Bulgaria steps up legislation against hate crimes

Bulgaria’s Parliament has approved the second reading of several amendments to the Penal Code, including provisions against hate crimes, among them harsher penalties for murder, assault, abduction and denial of employment rights if the motive is the victim’s sexual orientation.

These amendments, tabled by the We Continue the Change-Democratic Bulgaria coalition, include that if premeditated murder is committed on the basis of homophobic or racist motives, the sentence may be imprisonment of 15 to 20 years, life imprisonment or life imprisonment without parole.

The amendments also step up punishments when people with alternative sexuality are victims of bodily injury, kidnapping, or illegal imprisonment.

Incitement to hatred through the media or on the internet will now be a crime when it involves skin colour, national origin and sexual orientation, not just race and ethnicity as the law has provided up to now. The penalty will be one to four years in prison and a fine of 5000 to 10 000 leva.

Imprisonment is also introduced in cases of assault, destruction of property and attacks by organised mobs on the basis of homophobia or racism.

Preventing someone from taking up employment, or forcing the person to leave employment on homophobic grounds will result in a sentence of up to three years in prison.

In a statement on July 28, the GLAS (Gays and Lesbians Accepted in Society) Foundation welcomed the amendments as “the first significant legislative change in favour of LGBTI+ people in Bulgaria since the Protection from Discrimination Act was adopted in 2004”.

The GLAS Foundation said that the amendments had become possible after many years of work and public pressure on the part of LGBTI organisations in Bulgaria, international and European institutions and numerous activists and public figures.

“Sofia Pride also insisted on this change since its first edition in 2008 – the year in which the student Mihail Stoyanov was murdered in Borissova Gradina with openly homophobic motives,” the foundation said.

“This is the most tragic case of a hate crime based on an alleged sexual orientation. The investigation and sentencing would have been different had the changes approved today been in place.”

There would also have been a more effective investigation of the beating of Galya Petkova in Sofia in 2019, the attack and destruction of Rainbow Hub property in 2011, as well as the attack on and thwarting of the screenings of the film Close in Sofia and Varna, the foundation said.

It said that work would continue in order to achieve the other strategic goals of the LGBTI movement in Bulgaria.

In another set of amendments, MPs increased the penalties for the drivers who cause road accidents.

For causing death on the road, for example, due to negligence, the punishment is increased to three to eight years, from the current two to six years. In especially severe cases, the punishment becomes five to 12 years in prison, from the current three to 10 years.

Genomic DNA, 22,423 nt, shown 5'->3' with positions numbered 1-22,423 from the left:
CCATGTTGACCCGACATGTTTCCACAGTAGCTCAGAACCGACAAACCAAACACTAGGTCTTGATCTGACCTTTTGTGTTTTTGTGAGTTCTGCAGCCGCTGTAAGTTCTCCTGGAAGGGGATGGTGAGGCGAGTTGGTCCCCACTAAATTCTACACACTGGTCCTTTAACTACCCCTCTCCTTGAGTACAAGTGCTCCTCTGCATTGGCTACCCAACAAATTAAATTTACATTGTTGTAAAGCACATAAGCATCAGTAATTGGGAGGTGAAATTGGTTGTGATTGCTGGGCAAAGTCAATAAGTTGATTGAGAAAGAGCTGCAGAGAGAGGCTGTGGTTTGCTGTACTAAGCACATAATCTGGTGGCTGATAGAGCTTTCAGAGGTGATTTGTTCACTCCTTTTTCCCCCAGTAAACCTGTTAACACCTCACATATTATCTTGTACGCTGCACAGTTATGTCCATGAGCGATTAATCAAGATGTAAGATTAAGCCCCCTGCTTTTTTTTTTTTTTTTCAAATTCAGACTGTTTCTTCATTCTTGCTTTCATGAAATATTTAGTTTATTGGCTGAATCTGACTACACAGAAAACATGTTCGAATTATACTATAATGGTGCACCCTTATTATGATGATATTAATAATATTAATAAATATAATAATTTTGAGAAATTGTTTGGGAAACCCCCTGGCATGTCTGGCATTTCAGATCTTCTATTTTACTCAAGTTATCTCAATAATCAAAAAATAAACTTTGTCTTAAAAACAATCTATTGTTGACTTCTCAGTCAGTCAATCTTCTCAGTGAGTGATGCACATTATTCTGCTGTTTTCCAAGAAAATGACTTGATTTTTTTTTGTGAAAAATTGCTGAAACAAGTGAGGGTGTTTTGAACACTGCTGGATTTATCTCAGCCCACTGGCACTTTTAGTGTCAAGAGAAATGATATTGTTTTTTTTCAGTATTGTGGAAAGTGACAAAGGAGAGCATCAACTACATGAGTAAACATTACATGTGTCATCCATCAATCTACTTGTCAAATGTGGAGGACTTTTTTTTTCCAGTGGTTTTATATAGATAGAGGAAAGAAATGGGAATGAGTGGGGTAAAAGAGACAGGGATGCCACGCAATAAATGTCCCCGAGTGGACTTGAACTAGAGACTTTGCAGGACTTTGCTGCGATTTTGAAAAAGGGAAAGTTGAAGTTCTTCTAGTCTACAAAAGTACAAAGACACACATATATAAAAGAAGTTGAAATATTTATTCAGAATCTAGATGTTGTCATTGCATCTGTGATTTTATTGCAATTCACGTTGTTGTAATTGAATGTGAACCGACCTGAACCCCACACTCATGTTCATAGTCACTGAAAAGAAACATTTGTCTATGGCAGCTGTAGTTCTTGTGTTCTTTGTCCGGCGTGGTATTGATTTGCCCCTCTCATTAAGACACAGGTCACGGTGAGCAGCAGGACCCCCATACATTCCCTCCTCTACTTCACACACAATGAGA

The amendments also increase the penalties for cases in which there are aggravating circumstances, for example when the driver is drunk or has consumed illegal narcotics, if the driver does not have a driving licence or flees the scene of an accident, or hits someone at a pedestrian crossing.

Up to now, the penalties in such cases were three to 15 years in prison, and in especially severe cases, five to 20 years. The punishments now become, respectively, five to 15 years, and in especially severe cases, 10 to 20 years in prison.

Other amendments to the Penal Code provide for stiffer penalties for taking people across the border illegally. The previous punishment was imprisonment of up to five years, and it now becomes a minimum three years in prison and a maximum five years, with a maximum of 10 years if minors are trafficked.

Those who conceal illegal immigrants, and those who help them cross the interior of the country, will face imprisonment of one to six years.

On labour rights, the approved amendments provide that forcing someone to join a trade union or forcing someone to refuse to join a trade union will carry a penalty of up to three years in prison and a fine of up to 5000 leva. These penalties also will apply in the case of attempting to prevent the founding of a trade union.

More severe penalties were introduced for people who organize or conduct animal fights. Treating cruelly a vertebrate animal, causing its death or severe mutilation will result in one to four years in prison and a fine from 1000 to 5000 leva, up from a maximum custodial sentence of three years so far.

Where the act amounts to a case of dangerous recidivism, the penal sanction will be deprivation of liberty for two to five years and a fine ranging from 5000 to10 000 leva.

MPs approved reduced penalties for insulting an official or a member of the public in the performance of their official duties. The minimum penalty is reduced from 3000 leva to 500 leva. In the case of defamation, which Bulgarian law treats as a crime, the minimum penalty is decreased from 5000 leva to 1000 leva.

(Photo: Sofia Pride)

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